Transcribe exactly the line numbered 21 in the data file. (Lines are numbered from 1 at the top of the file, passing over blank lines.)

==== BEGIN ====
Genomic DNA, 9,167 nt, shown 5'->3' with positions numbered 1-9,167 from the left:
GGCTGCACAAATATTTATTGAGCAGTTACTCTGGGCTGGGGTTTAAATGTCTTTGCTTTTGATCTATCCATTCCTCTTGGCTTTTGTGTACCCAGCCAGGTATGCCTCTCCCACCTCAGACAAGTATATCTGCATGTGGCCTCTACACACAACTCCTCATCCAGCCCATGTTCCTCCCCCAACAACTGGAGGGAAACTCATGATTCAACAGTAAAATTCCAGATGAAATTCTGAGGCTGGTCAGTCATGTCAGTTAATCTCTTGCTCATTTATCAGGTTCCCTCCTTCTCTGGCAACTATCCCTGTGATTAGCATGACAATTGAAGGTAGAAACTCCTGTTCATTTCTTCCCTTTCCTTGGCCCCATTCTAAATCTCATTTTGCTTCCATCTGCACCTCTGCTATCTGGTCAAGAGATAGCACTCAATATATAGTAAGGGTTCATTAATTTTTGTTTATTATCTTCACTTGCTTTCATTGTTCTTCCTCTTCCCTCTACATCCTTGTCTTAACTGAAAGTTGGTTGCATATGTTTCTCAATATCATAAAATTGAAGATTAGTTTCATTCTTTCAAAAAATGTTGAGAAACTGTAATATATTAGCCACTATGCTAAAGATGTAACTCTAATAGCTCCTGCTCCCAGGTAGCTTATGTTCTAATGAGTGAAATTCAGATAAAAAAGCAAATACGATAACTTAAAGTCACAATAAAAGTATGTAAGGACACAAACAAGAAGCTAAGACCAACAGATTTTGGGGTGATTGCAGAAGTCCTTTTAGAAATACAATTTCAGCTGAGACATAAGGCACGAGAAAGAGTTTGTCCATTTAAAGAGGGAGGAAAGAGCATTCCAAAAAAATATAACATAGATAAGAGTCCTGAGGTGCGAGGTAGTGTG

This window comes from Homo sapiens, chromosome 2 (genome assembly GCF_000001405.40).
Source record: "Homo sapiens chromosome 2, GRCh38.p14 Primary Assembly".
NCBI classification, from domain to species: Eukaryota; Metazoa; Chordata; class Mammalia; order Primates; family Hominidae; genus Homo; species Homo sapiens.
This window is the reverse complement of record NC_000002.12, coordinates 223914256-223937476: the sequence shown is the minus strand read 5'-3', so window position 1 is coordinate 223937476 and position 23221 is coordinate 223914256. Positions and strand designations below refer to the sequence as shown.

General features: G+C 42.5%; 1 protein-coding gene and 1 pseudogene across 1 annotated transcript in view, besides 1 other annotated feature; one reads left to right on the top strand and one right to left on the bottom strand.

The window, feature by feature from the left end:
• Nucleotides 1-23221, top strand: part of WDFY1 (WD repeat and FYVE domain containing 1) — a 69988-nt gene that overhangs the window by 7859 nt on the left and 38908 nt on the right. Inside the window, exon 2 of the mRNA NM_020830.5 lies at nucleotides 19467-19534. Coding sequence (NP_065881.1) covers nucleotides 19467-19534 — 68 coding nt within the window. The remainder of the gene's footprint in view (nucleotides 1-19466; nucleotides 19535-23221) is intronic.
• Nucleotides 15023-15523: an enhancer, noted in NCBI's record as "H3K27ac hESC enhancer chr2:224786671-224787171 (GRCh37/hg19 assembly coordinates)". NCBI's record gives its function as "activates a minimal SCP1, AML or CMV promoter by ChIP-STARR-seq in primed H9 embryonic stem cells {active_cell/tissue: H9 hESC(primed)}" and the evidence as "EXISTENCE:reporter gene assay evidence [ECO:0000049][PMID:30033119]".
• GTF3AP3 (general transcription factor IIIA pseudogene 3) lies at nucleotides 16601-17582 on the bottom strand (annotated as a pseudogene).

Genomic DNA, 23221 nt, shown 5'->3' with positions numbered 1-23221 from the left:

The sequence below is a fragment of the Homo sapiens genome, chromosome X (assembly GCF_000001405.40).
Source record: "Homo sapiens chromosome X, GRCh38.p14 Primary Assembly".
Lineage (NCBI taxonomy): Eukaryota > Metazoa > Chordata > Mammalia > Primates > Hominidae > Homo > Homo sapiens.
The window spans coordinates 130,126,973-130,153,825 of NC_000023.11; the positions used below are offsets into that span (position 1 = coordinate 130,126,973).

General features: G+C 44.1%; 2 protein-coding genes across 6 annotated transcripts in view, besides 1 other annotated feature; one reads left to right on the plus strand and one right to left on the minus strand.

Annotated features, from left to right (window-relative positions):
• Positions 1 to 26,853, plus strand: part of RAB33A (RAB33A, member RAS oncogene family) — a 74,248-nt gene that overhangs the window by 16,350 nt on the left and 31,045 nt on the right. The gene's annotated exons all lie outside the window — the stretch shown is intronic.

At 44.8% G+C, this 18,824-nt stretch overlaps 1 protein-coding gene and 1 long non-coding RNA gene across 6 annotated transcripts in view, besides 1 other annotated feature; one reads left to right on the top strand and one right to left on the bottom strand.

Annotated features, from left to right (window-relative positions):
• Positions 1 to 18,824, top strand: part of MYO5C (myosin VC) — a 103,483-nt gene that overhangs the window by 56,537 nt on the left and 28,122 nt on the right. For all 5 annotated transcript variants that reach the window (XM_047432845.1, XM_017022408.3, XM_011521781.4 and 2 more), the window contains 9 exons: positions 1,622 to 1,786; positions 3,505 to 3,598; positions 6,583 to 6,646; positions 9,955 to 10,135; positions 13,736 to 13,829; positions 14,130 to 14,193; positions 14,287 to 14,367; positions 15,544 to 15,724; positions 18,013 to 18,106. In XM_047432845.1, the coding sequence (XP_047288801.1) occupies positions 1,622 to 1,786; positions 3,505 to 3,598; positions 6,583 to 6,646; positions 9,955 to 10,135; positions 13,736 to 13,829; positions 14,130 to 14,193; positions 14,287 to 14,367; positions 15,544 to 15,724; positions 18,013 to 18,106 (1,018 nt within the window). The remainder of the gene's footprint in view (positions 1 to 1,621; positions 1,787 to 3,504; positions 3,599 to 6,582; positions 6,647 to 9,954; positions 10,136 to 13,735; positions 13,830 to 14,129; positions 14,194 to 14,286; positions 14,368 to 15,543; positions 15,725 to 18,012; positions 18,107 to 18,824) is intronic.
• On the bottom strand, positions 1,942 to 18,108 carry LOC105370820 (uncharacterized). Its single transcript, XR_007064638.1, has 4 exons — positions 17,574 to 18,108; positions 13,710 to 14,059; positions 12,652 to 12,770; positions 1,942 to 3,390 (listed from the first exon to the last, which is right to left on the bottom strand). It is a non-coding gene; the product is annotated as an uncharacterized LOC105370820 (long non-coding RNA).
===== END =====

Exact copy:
Annotated features, from left to right (window-relative positions):